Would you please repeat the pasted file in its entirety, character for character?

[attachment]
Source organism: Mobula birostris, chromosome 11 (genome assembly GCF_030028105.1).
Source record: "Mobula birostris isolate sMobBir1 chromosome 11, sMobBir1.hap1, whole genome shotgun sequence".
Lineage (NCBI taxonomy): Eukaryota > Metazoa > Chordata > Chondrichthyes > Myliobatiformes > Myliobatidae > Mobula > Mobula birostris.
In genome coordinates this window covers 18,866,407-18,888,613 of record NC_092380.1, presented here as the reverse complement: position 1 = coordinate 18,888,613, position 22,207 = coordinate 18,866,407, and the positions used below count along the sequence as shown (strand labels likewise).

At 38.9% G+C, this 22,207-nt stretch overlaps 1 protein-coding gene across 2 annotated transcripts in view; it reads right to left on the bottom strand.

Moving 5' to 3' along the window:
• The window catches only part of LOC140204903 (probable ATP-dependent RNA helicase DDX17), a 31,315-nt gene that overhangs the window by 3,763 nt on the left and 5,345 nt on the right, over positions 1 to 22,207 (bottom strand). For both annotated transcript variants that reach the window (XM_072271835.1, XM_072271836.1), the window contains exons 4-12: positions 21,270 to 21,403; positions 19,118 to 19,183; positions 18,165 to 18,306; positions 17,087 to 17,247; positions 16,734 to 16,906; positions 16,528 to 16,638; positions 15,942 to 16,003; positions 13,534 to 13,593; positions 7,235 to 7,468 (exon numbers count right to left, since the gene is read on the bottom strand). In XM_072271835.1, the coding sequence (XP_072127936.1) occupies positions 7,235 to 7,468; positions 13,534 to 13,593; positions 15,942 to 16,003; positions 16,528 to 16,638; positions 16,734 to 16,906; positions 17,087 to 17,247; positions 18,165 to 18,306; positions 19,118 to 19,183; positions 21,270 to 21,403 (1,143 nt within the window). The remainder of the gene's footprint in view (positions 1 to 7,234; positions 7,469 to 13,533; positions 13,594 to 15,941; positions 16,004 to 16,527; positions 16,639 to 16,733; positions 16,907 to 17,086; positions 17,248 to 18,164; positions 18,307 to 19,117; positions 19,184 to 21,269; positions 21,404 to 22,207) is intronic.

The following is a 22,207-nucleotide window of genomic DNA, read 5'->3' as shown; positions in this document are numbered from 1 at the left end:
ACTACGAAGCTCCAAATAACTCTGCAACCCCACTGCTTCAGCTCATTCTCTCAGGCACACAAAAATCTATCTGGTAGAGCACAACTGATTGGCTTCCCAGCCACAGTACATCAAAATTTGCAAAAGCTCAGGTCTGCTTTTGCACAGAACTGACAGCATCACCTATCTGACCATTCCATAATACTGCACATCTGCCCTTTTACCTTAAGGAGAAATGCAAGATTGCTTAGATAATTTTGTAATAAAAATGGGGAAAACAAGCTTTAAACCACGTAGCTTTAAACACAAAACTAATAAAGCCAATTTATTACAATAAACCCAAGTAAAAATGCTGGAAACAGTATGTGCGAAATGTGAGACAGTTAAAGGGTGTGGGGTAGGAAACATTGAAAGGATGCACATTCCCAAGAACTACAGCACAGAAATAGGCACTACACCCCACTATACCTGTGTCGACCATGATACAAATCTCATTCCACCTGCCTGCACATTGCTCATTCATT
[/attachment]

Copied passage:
Source organism: Mobula birostris, chromosome 11 (genome assembly GCF_030028105.1).
Source record: "Mobula birostris isolate sMobBir1 chromosome 11, sMobBir1.hap1, whole genome shotgun sequence".
Lineage (NCBI taxonomy): Eukaryota > Metazoa > Chordata > Chondrichthyes > Myliobatiformes > Myliobatidae > Mobula > Mobula birostris.
In genome coordinates this window covers 18,866,407-18,888,613 of record NC_092380.1, presented here as the reverse complement: position 1 = coordinate 18,888,613, position 22,207 = coordinate 18,866,407, and the positions used below count along the sequence as shown (strand labels likewise).

At 38.9% G+C, this 22,207-nt stretch overlaps 1 protein-coding gene across 2 annotated transcripts in view; it reads right to left on the bottom strand.

Moving 5' to 3' along the window:
• The window catches only part of LOC140204903 (probable ATP-dependent RNA helicase DDX17), a 31,315-nt gene that overhangs the window by 3,763 nt on the left and 5,345 nt on the right, over positions 1 to 22,207 (bottom strand). For both annotated transcript variants that reach the window (XM_072271835.1, XM_072271836.1), the window contains exons 4-12: positions 21,270 to 21,403; positions 19,118 to 19,183; positions 18,165 to 18,306; positions 17,087 to 17,247; positions 16,734 to 16,906; positions 16,528 to 16,638; positions 15,942 to 16,003; positions 13,534 to 13,593; positions 7,235 to 7,468 (exon numbers count right to left, since the gene is read on the bottom strand). In XM_072271835.1, the coding sequence (XP_072127936.1) occupies positions 7,235 to 7,468; positions 13,534 to 13,593; positions 15,942 to 16,003; positions 16,528 to 16,638; positions 16,734 to 16,906; positions 17,087 to 17,247; positions 18,165 to 18,306; positions 19,118 to 19,183; positions 21,270 to 21,403 (1,143 nt within the window). The remainder of the gene's footprint in view (positions 1 to 7,234; positions 7,469 to 13,533; positions 13,594 to 15,941; positions 16,004 to 16,527; positions 16,639 to 16,733; positions 16,907 to 17,086; positions 17,248 to 18,164; positions 18,307 to 19,117; positions 19,184 to 21,269; positions 21,404 to 22,207) is intronic.

The following is a 22,207-nucleotide window of genomic DNA, read 5'->3' as shown; positions in this document are numbered from 1 at the left end:
ACTACGAAGCTCCAAATAACTCTGCAACCCCACTGCTTCAGCTCATTCTCTCAGGCACACAAAAATCTATCTGGTAGAGCACAACTGATTGGCTTCCCAGCCACAGTACATCAAAATTTGCAAAAGCTCAGGTCTGCTTTTGCACAGAACTGACAGCATCACCTATCTGACCATTCCATAATACTGCACATCTGCCCTTTTACCTTAAGGAGAAATGCAAGATTGCTTAGATAATTTTGTAATAAAAATGGGGAAAACAAGCTTTAAACCACGTAGCTTTAAACACAAAACTAATAAAGCCAATTTATTACAATAAACCCAAGTAAAAATGCTGGAAACAGTATGTGCGAAATGTGAGACAGTTAAAGGGTGTGGGGTAGGAAACATTGAAAGGATGCACATTCCCAAGAACTACAGCACAGAAATAGGCACTACACCCCACTATACCTGTGTCGACCATGATACAAATCTCATTCCACCTGCCTGCACATTGCTCATTCATT